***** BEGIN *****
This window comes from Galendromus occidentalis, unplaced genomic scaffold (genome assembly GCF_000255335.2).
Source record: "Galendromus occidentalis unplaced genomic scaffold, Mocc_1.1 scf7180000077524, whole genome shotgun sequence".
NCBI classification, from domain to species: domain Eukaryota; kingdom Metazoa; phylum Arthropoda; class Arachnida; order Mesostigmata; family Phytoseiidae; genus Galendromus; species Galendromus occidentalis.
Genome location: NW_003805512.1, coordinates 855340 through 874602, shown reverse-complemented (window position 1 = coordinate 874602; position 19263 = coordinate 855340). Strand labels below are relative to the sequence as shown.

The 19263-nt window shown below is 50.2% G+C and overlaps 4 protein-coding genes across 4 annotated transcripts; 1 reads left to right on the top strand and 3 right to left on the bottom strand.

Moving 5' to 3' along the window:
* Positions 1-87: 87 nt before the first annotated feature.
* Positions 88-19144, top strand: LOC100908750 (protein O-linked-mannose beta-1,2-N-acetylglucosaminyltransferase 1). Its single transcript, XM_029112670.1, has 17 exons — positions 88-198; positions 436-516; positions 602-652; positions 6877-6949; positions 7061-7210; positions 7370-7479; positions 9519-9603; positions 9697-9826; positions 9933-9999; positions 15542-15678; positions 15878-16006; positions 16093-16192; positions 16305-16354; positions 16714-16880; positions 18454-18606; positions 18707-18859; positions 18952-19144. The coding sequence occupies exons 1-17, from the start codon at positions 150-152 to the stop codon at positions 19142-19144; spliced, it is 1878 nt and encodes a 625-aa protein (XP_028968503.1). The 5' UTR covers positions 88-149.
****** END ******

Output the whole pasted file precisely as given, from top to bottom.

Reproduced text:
This window comes from Galendromus occidentalis, unplaced genomic scaffold (genome assembly GCF_000255335.2).
Source record: "Galendromus occidentalis unplaced genomic scaffold, Mocc_1.1 scf7180000077524, whole genome shotgun sequence".
NCBI classification, from domain to species: domain Eukaryota; kingdom Metazoa; phylum Arthropoda; class Arachnida; order Mesostigmata; family Phytoseiidae; genus Galendromus; species Galendromus occidentalis.
Genome location: NW_003805512.1, coordinates 855340 through 874602, shown reverse-complemented (window position 1 = coordinate 874602; position 19263 = coordinate 855340). Strand labels below are relative to the sequence as shown.

The 19263-nt window shown below is 50.2% G+C and overlaps 4 protein-coding genes across 4 annotated transcripts; 1 reads left to right on the top strand and 3 right to left on the bottom strand.

Moving 5' to 3' along the window:
* Positions 1-87: 87 nt before the first annotated feature.
* Positions 88-19144, top strand: LOC100908750 (protein O-linked-mannose beta-1,2-N-acetylglucosaminyltransferase 1). Its single transcript, XM_029112670.1, has 17 exons — positions 88-198; positions 436-516; positions 602-652; positions 6877-6949; positions 7061-7210; positions 7370-7479; positions 9519-9603; positions 9697-9826; positions 9933-9999; positions 15542-15678; positions 15878-16006; positions 16093-16192; positions 16305-16354; positions 16714-16880; positions 18454-18606; positions 18707-18859; positions 18952-19144. The coding sequence occupies exons 1-17, from the start codon at positions 150-152 to the stop codon at positions 19142-19144; spliced, it is 1878 nt and encodes a 625-aa protein (XP_028968503.1). The 5' UTR covers positions 88-149.